If filling growlers is one of your job responsibilities – whether you work at a restaurant/bar, liquor store, brewery, grocery store, or anywhere else – you will need to take a certified Alcohol Seller/Server Training course to get an Oregon Alcohol Server Permit. This will ensure you are compliant with the Oregon Liquor Control Commission’s (OLCC’s) laws and regulations.
The OLCC defines a growler as a refillable, securely-covered container that is sold to a consumer at retail, can hold up to two gallons or less, and is used to transport beer, wine or cider. If you’re curious about the history of growlers, you can check out a brief history lesson below!
The exact origination of the word “growler” is hard to pinpoint, but there are several theories as to how the term was deemed – it’s up to you to choose the one that resonates most with you! But then again... why can't they all be true?
If you need an Oregon Alcohol Service Permit to perform your job, AACEA Oregon provides an online Alcohol Server Education course to help you get it!
Before you sign up for the course, we thought it might be helpful to provide you with some information regarding the two-step process you will need to complete before you can receive your Oregon Alcohol Service Permit!
Take our AACEA Oregon Alcohol Service Permit course online
If you’re curious about Oregon’s Alcohol Laws, we’ve put together a simplified list of must-know alcohol laws below! Please note, however, that some bars and restaurants have their own “house policies” which may be even more strict than the laws mentioned here.
How old do I need to be in Oregon State to bartend?
How old do I need to be in Oregon State to serve alcohol as waitstaff?
How old do I need to be in Oregon State to conduct alcohol tastings?
How old do I need to be in Oregon State to enter a bar?
21The only exception is if you are at least 18 years old and are accompanying a spouse or domestic partner who is at least 21 years old.
If you’re in the service industry or are planning to join the service industry in Oregon, you may be curious to know what minor employees can and can’t do when it comes to alcohol sales and service. If you’re not curious, but need to get an OLCC Permitfor your job, you are welcome to do that too!
Before we get started, we’d like to define a couple terms for the purposes of this post:
1) The term “minor” is used to describe anyone between the ages of 18-21
2) The term “on Premises Location” is a location where alcohol is served or sold to be consumed at the establishment (think bars and restaurants).
Okay, let’s begin by going over what minor employees who have an OLCC Permit can and can’t do while working at an “on Premises Location”:
If you’re planning to open up an establishment that will sell or serve alcohol, you’re going to want to know which Oregon Liquor License will suit your vision best before beginning the application process!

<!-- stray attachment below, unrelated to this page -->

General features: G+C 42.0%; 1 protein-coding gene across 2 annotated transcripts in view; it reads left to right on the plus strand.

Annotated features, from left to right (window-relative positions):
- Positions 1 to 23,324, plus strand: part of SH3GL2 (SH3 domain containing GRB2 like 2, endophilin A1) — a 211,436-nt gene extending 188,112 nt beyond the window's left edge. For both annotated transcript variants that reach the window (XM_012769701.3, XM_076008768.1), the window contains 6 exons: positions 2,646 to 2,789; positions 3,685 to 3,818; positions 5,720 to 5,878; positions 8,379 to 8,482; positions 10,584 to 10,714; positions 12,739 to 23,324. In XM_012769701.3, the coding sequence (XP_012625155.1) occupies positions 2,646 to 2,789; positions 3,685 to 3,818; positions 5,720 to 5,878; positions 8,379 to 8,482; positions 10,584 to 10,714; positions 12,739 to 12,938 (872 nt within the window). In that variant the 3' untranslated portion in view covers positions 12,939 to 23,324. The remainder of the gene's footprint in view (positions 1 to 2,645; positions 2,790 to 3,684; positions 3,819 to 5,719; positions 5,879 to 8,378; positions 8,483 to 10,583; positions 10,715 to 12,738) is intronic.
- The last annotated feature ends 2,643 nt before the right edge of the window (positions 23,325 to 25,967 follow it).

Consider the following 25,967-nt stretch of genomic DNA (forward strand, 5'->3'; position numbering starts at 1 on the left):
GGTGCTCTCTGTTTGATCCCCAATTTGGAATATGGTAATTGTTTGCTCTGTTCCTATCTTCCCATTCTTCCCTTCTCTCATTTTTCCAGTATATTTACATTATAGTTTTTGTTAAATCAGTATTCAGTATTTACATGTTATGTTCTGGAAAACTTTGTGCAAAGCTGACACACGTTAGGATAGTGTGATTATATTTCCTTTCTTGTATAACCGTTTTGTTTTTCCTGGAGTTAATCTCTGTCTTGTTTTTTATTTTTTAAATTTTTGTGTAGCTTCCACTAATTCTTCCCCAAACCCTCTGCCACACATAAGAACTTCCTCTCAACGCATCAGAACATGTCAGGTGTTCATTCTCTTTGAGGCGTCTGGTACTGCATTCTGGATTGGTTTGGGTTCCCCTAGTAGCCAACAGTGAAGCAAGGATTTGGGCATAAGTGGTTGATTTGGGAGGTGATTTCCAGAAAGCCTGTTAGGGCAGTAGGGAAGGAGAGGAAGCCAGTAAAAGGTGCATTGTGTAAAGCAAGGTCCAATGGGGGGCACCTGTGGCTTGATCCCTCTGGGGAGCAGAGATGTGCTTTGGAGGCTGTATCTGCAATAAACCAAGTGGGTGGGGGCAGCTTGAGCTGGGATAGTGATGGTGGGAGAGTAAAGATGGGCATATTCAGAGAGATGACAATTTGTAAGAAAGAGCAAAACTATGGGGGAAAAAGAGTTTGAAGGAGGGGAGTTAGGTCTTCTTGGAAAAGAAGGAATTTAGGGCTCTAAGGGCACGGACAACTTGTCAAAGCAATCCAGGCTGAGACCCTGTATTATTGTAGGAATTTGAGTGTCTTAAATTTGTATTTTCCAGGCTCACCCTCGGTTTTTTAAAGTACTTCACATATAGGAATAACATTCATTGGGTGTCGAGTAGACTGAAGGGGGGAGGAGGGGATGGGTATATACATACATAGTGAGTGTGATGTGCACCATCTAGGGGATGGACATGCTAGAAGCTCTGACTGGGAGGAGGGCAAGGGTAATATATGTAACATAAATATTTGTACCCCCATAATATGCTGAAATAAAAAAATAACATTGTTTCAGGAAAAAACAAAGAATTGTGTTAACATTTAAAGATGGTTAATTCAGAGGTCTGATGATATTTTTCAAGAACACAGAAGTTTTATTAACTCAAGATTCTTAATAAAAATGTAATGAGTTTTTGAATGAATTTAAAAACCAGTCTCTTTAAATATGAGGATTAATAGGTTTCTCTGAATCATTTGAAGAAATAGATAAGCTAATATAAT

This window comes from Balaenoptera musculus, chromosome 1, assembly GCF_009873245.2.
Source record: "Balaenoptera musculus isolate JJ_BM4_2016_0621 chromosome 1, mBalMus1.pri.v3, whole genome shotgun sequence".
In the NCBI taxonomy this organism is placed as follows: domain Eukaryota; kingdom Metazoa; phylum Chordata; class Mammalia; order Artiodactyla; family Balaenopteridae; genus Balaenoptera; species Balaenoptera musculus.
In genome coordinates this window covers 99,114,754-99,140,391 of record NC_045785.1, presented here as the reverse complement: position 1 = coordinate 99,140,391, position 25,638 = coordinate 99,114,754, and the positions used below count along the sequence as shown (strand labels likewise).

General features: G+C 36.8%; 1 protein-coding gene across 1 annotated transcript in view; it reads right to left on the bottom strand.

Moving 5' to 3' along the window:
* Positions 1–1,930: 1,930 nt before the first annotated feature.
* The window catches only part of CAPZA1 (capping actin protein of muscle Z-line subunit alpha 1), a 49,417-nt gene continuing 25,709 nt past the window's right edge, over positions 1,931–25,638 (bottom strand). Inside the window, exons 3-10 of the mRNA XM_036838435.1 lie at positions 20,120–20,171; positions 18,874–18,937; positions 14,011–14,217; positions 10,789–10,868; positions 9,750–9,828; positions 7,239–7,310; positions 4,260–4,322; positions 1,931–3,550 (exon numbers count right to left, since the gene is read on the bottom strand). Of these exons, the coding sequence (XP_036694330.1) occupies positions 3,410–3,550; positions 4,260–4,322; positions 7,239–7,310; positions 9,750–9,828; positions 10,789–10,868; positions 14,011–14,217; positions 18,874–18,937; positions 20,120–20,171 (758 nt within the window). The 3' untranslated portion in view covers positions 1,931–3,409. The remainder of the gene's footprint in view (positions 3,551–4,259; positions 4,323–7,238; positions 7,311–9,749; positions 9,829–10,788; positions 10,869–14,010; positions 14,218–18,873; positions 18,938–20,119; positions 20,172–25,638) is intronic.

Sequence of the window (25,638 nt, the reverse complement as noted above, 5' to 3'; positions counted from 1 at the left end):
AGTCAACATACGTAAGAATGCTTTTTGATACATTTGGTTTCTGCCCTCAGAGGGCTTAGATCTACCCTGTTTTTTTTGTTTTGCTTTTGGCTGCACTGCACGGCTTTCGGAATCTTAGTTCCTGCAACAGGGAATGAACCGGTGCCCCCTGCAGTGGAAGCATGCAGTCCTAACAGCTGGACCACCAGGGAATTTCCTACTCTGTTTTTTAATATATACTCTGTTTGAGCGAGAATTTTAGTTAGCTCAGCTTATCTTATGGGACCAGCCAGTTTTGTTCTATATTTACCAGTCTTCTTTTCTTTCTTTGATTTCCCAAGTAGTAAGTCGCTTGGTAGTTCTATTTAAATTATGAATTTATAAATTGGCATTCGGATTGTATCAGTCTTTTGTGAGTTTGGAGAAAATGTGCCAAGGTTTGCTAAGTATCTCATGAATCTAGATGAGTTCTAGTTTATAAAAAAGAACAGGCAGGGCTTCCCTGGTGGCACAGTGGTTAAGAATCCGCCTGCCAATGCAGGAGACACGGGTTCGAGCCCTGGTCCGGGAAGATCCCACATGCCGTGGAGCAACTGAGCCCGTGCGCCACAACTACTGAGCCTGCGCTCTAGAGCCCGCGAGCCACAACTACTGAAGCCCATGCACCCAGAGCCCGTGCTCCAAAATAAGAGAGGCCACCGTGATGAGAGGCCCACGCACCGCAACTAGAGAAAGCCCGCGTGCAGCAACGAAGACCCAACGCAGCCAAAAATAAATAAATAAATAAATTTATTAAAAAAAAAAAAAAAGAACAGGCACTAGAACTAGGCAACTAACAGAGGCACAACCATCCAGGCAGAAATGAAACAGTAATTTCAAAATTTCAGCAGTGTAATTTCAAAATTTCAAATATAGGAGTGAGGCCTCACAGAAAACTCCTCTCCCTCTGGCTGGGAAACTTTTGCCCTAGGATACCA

We're putting together a series about various OLCC Liquor Licenses, but in this post we’re going to specifically talk about the Full On-Premises Sales (F) License.
Question:What sort of establishment would a Full On-Premises Sales (F) License be best for?
Answer:Full On-Premises Sales (F) Licenses work well for fine dining restaurants, neighborhood/family restaurants, nightclubs, hotels, and private clubs.
The F license is great for establishments that plan to sell hard liquor (distilled spirits), beer, wine, and cider by the drink for customers to consume within the grounds of the establishment. In other words, this license does not permit your customers to take drinks to go UNLESS your business also has an Off-On-Premises Sales license.
The only two exceptions to this rule are:
- Your customers can take a partially consumed bottle of wine home with them if it was served during their meal.
- Your customers can purchase beer to take home with them as long as it is dispensed in a securely covered container (growler) that the customer provides.
Several U.S. States require some form of Alcohol Server/Seller Training for those who serve or sell alcohol or those who manage individuals who serve or sell alcohol. Alcohol is the nation’s #1 drug problem, so many states have appointed state-specific legal entities with the responsibility of enacting and enforcing alcohol laws in order to reduce alcohol related tragedies – such as drunk driving accidents, alcohol related diseases, fights, etc. The goal here is to increase public safety!
The legal entity that enforces alcohol laws in Oregon State is called the Oregon Liquor Control Commission (OLCC). The OLCC mandates that everyone who serves alcohol to some capacity must take a Mandatory Alcohol Server Education course in order to receive an OLCC Permit, also known as a Service Permit.